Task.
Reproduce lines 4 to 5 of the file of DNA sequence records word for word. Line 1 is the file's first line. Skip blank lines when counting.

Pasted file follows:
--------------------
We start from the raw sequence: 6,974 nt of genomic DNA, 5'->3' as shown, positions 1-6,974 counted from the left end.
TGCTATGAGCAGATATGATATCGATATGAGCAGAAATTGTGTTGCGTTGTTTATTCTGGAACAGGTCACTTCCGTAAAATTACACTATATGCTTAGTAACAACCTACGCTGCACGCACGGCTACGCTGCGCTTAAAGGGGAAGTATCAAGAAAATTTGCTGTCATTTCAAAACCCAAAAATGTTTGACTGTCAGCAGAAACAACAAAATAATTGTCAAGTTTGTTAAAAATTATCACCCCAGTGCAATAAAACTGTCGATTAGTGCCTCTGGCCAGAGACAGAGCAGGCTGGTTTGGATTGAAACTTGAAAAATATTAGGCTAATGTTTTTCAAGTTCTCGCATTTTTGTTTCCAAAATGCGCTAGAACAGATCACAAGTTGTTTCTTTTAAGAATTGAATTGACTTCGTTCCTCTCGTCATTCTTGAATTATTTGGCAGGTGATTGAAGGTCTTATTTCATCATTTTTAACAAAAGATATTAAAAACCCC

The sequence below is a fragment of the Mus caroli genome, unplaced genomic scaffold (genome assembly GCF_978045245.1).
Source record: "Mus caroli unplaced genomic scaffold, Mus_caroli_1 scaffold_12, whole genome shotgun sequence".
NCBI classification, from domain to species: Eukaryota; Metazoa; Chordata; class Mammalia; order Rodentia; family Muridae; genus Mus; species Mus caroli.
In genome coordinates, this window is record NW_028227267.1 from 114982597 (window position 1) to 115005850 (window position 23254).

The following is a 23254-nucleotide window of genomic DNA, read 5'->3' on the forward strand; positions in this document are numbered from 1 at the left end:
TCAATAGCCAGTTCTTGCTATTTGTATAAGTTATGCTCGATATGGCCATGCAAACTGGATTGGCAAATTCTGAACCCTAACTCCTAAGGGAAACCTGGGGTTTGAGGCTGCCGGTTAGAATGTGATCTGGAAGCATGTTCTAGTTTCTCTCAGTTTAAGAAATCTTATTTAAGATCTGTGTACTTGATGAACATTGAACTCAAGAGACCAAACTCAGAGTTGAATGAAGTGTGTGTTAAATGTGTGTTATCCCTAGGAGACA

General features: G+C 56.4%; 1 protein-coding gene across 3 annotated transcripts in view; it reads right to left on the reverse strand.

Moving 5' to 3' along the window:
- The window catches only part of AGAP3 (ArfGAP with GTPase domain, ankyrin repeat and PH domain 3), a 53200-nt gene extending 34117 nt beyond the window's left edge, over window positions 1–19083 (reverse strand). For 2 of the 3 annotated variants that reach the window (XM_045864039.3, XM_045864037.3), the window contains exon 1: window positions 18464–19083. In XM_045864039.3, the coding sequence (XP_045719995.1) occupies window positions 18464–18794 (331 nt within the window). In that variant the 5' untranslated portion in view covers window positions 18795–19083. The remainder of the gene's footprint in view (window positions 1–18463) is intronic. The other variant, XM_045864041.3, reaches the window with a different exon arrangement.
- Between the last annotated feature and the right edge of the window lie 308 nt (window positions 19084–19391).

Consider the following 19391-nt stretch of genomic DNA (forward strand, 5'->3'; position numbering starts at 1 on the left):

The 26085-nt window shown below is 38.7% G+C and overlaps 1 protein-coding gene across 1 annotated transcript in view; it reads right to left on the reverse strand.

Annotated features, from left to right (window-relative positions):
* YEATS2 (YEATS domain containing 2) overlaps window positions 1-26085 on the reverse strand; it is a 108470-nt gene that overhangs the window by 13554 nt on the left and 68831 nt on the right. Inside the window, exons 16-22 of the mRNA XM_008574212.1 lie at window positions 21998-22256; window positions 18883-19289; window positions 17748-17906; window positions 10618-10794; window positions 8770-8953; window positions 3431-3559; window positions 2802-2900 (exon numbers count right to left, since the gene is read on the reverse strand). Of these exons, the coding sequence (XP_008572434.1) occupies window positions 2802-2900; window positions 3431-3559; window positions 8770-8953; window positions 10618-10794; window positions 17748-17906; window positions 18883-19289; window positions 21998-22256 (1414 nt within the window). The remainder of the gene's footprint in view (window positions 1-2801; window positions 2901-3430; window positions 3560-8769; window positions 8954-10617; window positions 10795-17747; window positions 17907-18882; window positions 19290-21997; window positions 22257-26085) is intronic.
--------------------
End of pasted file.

Source record: "Mus caroli unplaced genomic scaffold, Mus_caroli_1 scaffold_12, whole genome shotgun sequence".
NCBI classification, from domain to species: Eukaryota; Metazoa; Chordata; class Mammalia; order Rodentia; family Muridae; genus Mus; species Mus caroli.